Out for a cruise with the Chief

General Non Automotive Discussions

  1. old yellow 78

    old yellow 78 Well-Known Member

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    Took my old '50 Pontiac Silver Streak Chieftain Deluxe out for a cruise. Runs and drives much better than it looks. The ancient Hydromatic four speed shifts beautifully. It's slow, but smooth - like cruising around on a sofa. This is OY's garage-mate. Just under 41K original miles, and I'm the second owner.

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  2. old yellow 78

    old yellow 78 Well-Known Member

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  3. Darth-Car

    Darth-Car Well-Known Member

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    Far more reliable than a 2000 Pontiac. :) I especially like the optional windshield sun-visor. That car will look wonderful with all of the chrome polished up. On the sales brochure that car just looks like it is going fast.
     
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  4. old yellow 78

    old yellow 78 Well-Known Member

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    Thanks Darth-Car. That is actually the cover for the owners manual. I've owned the Chief since 1980 I think. It's cool, but needs paint badly. I have been casually trying to sell it for a while, but I think this summer is when I am going to get more serious about it. I much prefer to drive and work on OY than the Chief, and I want to "downsize" my stuff in general. I also have a red '67 VW beetle that my father bought new. That has been sitting in my friends barn for years now, and one of these days (years) I'm going to either sell it, or do something with it. It looks just like this one (internet pic) except a lot dirtier and rustier. It did run when it was parked (as the saying goes!) :rolleyes:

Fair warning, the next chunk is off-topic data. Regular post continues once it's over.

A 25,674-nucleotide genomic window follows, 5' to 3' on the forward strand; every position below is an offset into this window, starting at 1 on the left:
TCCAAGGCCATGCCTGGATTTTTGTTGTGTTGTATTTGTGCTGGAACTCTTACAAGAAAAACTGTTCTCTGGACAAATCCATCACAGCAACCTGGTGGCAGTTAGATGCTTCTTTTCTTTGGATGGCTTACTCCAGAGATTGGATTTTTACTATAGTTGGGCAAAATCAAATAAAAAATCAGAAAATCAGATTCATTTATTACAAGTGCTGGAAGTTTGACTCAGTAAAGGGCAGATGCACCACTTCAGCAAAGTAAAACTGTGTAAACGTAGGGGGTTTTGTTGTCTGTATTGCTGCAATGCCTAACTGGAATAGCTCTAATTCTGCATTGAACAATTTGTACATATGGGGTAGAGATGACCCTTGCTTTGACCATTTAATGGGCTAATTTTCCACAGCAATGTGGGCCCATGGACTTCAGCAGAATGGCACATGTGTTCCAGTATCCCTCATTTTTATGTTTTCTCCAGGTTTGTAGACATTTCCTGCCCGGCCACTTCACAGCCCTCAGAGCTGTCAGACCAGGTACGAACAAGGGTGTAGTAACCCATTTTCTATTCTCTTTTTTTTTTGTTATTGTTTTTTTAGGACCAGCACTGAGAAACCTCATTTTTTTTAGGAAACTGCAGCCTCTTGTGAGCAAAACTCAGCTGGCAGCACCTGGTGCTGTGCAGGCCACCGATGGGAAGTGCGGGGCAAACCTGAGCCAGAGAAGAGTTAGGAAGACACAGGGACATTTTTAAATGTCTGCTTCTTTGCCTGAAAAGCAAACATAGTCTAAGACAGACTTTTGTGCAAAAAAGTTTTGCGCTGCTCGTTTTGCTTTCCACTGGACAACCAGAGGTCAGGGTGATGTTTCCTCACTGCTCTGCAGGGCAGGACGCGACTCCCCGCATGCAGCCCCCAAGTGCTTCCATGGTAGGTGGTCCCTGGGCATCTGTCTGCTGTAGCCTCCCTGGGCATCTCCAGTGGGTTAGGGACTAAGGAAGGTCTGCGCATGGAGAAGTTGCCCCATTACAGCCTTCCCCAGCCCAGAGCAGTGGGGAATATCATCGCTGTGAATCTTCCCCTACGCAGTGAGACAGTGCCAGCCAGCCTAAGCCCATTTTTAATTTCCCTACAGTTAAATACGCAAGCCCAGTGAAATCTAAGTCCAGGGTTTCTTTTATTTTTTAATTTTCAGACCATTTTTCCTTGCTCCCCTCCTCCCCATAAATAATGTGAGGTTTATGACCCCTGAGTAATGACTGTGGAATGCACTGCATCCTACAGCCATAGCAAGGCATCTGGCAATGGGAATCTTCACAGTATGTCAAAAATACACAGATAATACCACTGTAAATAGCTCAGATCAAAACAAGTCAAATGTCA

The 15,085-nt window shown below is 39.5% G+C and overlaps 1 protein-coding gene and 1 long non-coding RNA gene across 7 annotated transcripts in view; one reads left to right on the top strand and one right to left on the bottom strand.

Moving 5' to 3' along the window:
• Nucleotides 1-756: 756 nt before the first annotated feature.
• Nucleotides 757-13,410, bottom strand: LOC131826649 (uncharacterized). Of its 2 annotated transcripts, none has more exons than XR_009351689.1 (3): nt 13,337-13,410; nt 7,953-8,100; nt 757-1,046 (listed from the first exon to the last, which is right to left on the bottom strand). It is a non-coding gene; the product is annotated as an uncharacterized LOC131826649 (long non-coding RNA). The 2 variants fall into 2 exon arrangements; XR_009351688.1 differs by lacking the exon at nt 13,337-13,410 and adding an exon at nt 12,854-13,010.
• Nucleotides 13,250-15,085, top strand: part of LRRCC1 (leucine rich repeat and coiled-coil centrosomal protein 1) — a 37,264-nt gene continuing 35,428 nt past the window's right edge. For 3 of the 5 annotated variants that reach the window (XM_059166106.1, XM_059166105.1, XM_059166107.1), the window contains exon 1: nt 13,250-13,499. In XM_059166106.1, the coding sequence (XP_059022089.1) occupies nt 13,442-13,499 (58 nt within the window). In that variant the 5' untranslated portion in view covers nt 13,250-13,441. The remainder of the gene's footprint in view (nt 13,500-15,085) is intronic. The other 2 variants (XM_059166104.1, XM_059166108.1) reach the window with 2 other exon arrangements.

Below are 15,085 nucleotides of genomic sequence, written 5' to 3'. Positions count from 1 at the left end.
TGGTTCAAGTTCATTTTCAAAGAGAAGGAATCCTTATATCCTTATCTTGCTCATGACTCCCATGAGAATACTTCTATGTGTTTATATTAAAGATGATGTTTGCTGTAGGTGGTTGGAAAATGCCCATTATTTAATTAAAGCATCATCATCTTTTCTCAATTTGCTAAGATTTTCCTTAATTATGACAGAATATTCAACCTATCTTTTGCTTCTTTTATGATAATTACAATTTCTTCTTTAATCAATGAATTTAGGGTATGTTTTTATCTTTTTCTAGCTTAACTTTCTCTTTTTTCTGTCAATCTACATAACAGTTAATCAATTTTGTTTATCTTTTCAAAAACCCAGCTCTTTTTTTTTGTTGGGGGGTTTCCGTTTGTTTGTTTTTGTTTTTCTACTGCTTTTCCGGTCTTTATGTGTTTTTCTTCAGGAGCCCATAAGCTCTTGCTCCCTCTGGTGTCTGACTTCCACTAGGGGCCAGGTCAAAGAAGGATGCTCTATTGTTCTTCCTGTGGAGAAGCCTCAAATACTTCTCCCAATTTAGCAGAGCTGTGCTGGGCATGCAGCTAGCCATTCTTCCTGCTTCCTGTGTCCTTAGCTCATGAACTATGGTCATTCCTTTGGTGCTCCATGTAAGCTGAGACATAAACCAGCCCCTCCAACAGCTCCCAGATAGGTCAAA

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  5. Darth-Car

    Darth-Car Well-Known Member

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    Sell that little buggy thing, and get some extra cash for OY. He will thank you for your financial support. :)
     
  6. old yellow 78

    old yellow 78 Well-Known Member

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    The Beetle is comatose behind a bunch of tractor implements, so I don't think it is going anywhere soon.
    OY is currently at my mechanic neighbors and getting his undivided attention. I got frustrated with it and decided to let him figure it out. OHMs at the coil pickup in the distributor While he has it, he is also putting on the new leaf springs and shocks. I can't wait to get it back.
    Here is a pic of the Chief's trunk. It was never really used, and is nicely preserved. I am not sure, but the spare tire may be original.

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    The seats had seat covers put on when it was new, and I took off the front one to find perfect upholstery underneath. The rear seat still has the cover on it, so I assume it is also like new. The prior owner who bought it new was an elderly woman who never married and had no children, so I doubt that anyone ever sat back there. I actually bought the Chief from my good friend whose aunt bought it new, so I know it's entire history first hand. She bought it off the lot of Freed Pontiac in Lansdale, PA and was in her 80's when she stopped driving it in 1977.